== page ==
Ruby Red

Album Review of Ruby Red by The Love Language.

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Ruby Red

The Love Language

Ruby Red by The Love Language

Release Date: Jul 23, 2013
Record label: Merge
Genre(s): Pop/Rock, Alternative/Indie Rock, Alternative Pop/Rock, Indie Rock

64 Music Critic Score
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Ruby Red - Fairly Good, Based on 6 Critics

Under The Radar - 75
Based on rating 7.5/10
75

Anyone who has been in couples therapy probably knows the idea behind "the five love languages"—an idea that each person interprets love in different ways, and those can be broken down into fundamental languages. It's a way of understanding another person's emotions by acknowledging that they respond to actions and words differently than you do, which can be a difficult mental leap for even the most well-intentioned human beings. .

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Pitchfork - 75
Based on rating 7.5/10
75

The Love Language's self-titled 2009 debut was endearingly frayed collection of alt-country pop, 1960s garage-rock swagger, and Spector-esque swells of melodrama, all recorded by leader Stuart McLamb, alone on his four-track. McLamb scrounged together seven-piece band to tour the record, and the adaptation of the rough-hewn debut album to a live setting was a revelation, as the motley lineup made each of McLamb’s songs pop in high-contrast technicolor. But McLamb's 2010 Merge debut, Libraries, found him continuing to record solo, crafting nuggets of Burt Bacharach inspired baroque pop if never quite moving beyond mid-tempo indie rock competency.

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AllMusic - 70
Based on rating 7/10
70

Boasting a small army of musicians and a more velvety studio sheen, Stuart McLamb's third outing under the Love Language moniker finds the Raleigh, North Carolina-based indie rocker offering up a cacophonous set of psych-tinged, shoegaze-kissed, Spector-esque Appalachian garage jams that, according to their author, "were scrawled with lungs full of mountain air, colored with spilled wine, and seasoned with the drawbars of a thrift store organ and tape echo. " It's an apt description, as the Merge-issued ten-track Ruby Red feels like it was built on a foundation of half-formed ideas that spontaneously (and explosively) evolved into fully functioning mini-epics during the recording process, resulting in something akin to a more focused GBV or a less strung-out Spiritualized. Festooned with hooks galore, heavier cuts like the propulsive opener "Calm Down," its bouncy twin sister "Kids," the lustrous "Faithbreaker," and the sultry and sanguine "First Shot" succeed not just through the simple science of volume, but because they take to their pummeling with such joie de vivre.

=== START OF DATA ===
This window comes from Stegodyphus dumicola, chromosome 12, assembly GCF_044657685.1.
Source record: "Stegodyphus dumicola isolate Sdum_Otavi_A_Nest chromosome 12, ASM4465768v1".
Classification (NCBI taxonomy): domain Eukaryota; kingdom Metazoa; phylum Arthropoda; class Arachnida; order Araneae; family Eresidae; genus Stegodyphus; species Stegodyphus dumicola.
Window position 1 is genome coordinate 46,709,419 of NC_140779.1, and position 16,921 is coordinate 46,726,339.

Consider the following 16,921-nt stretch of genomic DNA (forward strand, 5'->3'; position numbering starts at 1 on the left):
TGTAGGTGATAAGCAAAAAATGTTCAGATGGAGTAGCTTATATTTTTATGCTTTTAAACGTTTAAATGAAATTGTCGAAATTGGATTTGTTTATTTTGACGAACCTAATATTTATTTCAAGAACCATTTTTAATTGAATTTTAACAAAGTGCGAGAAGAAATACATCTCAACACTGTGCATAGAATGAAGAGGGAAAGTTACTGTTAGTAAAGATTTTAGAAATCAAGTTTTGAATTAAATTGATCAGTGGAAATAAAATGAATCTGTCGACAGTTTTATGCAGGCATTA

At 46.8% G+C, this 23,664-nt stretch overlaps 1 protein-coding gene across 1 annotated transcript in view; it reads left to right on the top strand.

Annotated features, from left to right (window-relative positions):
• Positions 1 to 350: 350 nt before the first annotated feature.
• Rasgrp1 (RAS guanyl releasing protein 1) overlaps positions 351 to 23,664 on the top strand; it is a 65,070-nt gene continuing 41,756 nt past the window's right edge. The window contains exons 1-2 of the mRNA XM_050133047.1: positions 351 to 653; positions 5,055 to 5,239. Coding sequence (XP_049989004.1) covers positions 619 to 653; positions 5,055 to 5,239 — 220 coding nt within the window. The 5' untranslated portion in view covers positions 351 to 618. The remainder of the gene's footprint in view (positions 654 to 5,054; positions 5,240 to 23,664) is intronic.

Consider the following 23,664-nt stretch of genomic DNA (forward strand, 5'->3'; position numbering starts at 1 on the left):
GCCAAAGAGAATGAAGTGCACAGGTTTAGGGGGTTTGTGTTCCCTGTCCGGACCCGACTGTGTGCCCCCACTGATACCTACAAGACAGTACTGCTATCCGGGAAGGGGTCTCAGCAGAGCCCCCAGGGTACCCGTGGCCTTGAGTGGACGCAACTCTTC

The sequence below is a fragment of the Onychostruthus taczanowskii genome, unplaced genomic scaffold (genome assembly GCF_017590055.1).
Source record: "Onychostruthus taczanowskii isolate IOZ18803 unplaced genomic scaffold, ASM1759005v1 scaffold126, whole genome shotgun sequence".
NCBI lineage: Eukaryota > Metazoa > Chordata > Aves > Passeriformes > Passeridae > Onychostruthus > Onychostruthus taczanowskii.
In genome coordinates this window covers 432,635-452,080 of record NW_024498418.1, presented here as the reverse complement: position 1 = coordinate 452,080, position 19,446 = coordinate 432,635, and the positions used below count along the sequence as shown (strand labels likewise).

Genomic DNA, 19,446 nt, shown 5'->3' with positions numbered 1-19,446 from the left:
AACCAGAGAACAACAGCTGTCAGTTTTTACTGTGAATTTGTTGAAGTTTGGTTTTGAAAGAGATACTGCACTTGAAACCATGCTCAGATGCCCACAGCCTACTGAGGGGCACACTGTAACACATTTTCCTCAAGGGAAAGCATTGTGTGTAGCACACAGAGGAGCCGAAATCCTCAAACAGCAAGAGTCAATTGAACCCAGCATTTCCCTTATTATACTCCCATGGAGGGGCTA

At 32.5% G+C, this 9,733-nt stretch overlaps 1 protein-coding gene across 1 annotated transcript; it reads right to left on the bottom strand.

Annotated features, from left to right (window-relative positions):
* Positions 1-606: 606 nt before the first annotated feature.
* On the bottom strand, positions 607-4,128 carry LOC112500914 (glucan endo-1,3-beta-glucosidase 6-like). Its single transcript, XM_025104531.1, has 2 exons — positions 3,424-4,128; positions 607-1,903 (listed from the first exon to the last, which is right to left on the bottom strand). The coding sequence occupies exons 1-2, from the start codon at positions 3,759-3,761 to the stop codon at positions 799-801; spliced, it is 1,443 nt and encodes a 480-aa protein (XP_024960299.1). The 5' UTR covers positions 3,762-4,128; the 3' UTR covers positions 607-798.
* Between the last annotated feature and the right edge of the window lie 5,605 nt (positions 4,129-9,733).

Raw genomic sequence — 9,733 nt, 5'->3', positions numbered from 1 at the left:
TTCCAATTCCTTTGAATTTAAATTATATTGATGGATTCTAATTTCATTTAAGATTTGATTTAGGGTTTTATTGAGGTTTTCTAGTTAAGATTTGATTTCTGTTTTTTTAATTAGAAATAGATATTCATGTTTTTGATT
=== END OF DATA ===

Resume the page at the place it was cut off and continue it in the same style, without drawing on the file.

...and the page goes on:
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Paste Magazine - 67
Based on rating 6.7/10
67

The Love Language steps further away from its lo-fi beginnings on Ruby Red, a restless third album of sonic exploration. North Carolina songwriter and multi-instrumentalist confectioner Stuart McLamb again teams with producer and guitarist BJ Burton, this time purposefully eschewing whatever boundaries may have hemmed in his early songs of heartbreak. Nothing on Ruby Red is as immediate as the jaunty guitar pop of Libraries’ first single “Heart To Tell” or “Brittany’s Back,” but across the board, Ruby Red’s songs exist in bigger spaces.

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PopMatters - 50
Based on rating 5/10
50

Stuart McLamb’s the Love Language started out as a bedroom rock outfit in the most literal sense. After the break-up of his former band, the Capulets, and the relatively simultaneous breakup with his girlfriend, McLamb went on a bender, moved back in with his parents, and began writing songs in earnest. Those songs were only meant to be heard by a few friends and—here’s the bedroom part—his ex-girlfriend, but they went viral and now we’re here at the Love Language’s third long-player, Ruby Red, which will conjure up images of two things: either red wine, or those lovely slippers that Dorothy clicked three times in order to retreat from Oz back to her farmhouse in Kansas.

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Consequence of Sound - 44
Based on rating C-
44

In the three years following The Love Language’s 2010 release, Libraries, we’ve heard scarcely a peep from the promising Raleigh, NC upstarts. And because indie rock years – like dog years – seem to travel about seven times as fast, the band’s hiatus begs a trio of questions: where’d they go, what’ve they been up to, and what’ve they got for us now? Instead of playing every rock club in the contiguous 48, singer/songwriter Stuart McLamb took the road less traveled. He inched his way off the map, biding his time and toying with new sounds for The Love Language’s third album, Ruby Red.

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